I’ve been toying with the idea of switching to one of the popular Linux distros as my primary OS for a while now, but one thing has been holding me back, which is the lack of support for Zune, the Windows Phone sync software, on that platform. There are no sync tools available for my mobile phone of choice, sadly, which places a big limit on what I can and cannot use as an operating system.
This isn’t uncommon. Even Windows XP users are unable to sync Windows Phone devices without upgrading; this seems a little unfair when Windows Phone owners with Mac OS X computers can sync with no issue. Fortunately, there is a way around the problem thanks to VirtualBox and a copy of Windows 7 (although Windows Vista and Windows 8 should also work).
Why Use a Virtual Machine?
This solution requires the use of the VirtualBox virtual machine software. It’s a useful, flexible solution that is often overlooked in favour of VMware produces, but VirtualBox is packed with features that should always be considered. Oh, and it’s free.
The beauty of a VM means that you can regularly archive the entire OS whenever large system changes are made, saving the virtual PC or server to disk for later restoration. If you’re using a Linux or XP host installation (and your hardware is cable of virtualization) then there should be plenty of resources available for your guest OS to utilize. That gives us a great platform for installing the Windows Phone 7 sync software and media player.
Configuring Your Virtual Machine
You’ll need to have a Windows 7 virtual machine setup in VirtualBox. This might sound complicated but the software makes it fiendishly simple, as explained previously on MakeUseOf.
Your Windows Phone is connected to your physical PC via USB. The guest operating system (Windows 7 running in VirtualBox in this case) cannot use the device while it is in use on your host OS. In order to resolve this problem, you will need to enable the device.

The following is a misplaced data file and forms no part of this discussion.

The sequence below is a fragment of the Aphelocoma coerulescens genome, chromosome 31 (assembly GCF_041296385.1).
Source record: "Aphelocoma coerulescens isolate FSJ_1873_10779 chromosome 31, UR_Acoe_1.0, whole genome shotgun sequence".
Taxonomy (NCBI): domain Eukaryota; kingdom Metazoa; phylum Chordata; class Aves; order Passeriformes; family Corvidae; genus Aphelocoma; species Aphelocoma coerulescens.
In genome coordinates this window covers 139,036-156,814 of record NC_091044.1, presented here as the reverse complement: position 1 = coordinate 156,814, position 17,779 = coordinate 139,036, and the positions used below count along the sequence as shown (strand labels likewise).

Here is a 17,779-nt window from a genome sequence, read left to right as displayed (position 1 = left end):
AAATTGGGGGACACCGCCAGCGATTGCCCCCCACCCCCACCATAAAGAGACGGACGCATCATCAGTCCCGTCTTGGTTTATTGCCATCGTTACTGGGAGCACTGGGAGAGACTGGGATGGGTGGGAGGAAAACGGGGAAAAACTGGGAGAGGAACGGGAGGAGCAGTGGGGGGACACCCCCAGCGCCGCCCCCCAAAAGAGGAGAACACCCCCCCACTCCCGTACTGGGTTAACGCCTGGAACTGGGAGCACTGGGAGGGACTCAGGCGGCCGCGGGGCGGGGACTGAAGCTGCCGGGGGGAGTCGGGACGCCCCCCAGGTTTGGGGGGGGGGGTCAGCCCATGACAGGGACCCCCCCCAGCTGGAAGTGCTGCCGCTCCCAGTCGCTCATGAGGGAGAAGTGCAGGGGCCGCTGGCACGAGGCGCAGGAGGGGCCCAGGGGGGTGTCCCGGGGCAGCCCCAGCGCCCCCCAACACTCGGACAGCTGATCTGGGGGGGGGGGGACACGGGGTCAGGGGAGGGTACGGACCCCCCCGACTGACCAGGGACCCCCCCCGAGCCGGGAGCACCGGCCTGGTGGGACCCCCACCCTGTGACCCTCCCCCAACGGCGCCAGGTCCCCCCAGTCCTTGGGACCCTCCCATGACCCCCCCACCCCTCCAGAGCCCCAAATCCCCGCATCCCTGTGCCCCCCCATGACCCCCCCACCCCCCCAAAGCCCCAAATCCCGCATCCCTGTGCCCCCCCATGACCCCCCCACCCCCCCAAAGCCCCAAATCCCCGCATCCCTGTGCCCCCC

Before you can do this, however, you will need to install the Oracle VM VirtualBox Extension Pack, available from the Oracle website. This software is available in several releases, so make sure you choose the one that matches your version of VirtualBox – otherwise while installation of the extension pack will work, VirtualBox will be unable to use it. Check your version of VirtualBox in Help > About VirtualBox… (note that if you do install the wrong edition of Oracle VM VirtualBox Extension Pack, simply follow this by installing the matching version; this will downgrade the previously installed version).
Before proceeding, and with your guest Windows 7 OS switched off (a full shut down as opposed to a saved state), in Oracle VM VirtualBox Manager right-click the OS and select Settings > USB, and check the box labelled Enable USB 2.0 (EHCI) Controller.
Next, restart the guest OS in VirtualBox. Once it has booted, open Devices > USB Devices > Unknown Device – this will prompt the host OS to install the required drivers, which will in turn enable the guest Windows 7 OS to install the necessary drivers for your Windows Phone. You can check this – or force the process if it doesn’t initialise automatically, by going to Start, right click Computer, select Properties and then Device Manager.
Here you should see USB Composite Device listed. If a yellow triangle with “!” is displayed alongside, right-click and select Update Driver Software….
Installing Zune On a Virtual Windows 7 Installation
Everything you have done so far should make it possible for you to install Zune and connect a Windows Phone 7 handset. Head to Zune’s download page to download the latest version to your virtual PC, and follow the installation instructions.
Once this is installed on your guest OS, connect your Windows Phone via USB, and click Devices > USB Devices > Unknown Device once again – you’ll need to do this each time you connect the phone.
You will then be able to sync data to and from the phone, take advantage of the Zune software for adding content and apps and generally use it just as you would on a non-virtual Windows 7 computer!
The lack of support for Windows Phone 7 on Linux systems (and even Windows XP) is somewhat short-sighted, but Microsoft’s mobile platform can easily be connected to a virtual machine in order to sync data. MP3s, photos and videos can be transferred from the VM to your main, host computer using a shared folder that you might have setup already.
VirtualBox is the recommended solution for this approach. Although there are other virtualization applications (such as VMware) the solution provided by Oracle seems to be more stable when it comes to supporting Silverlight applications such as Zune.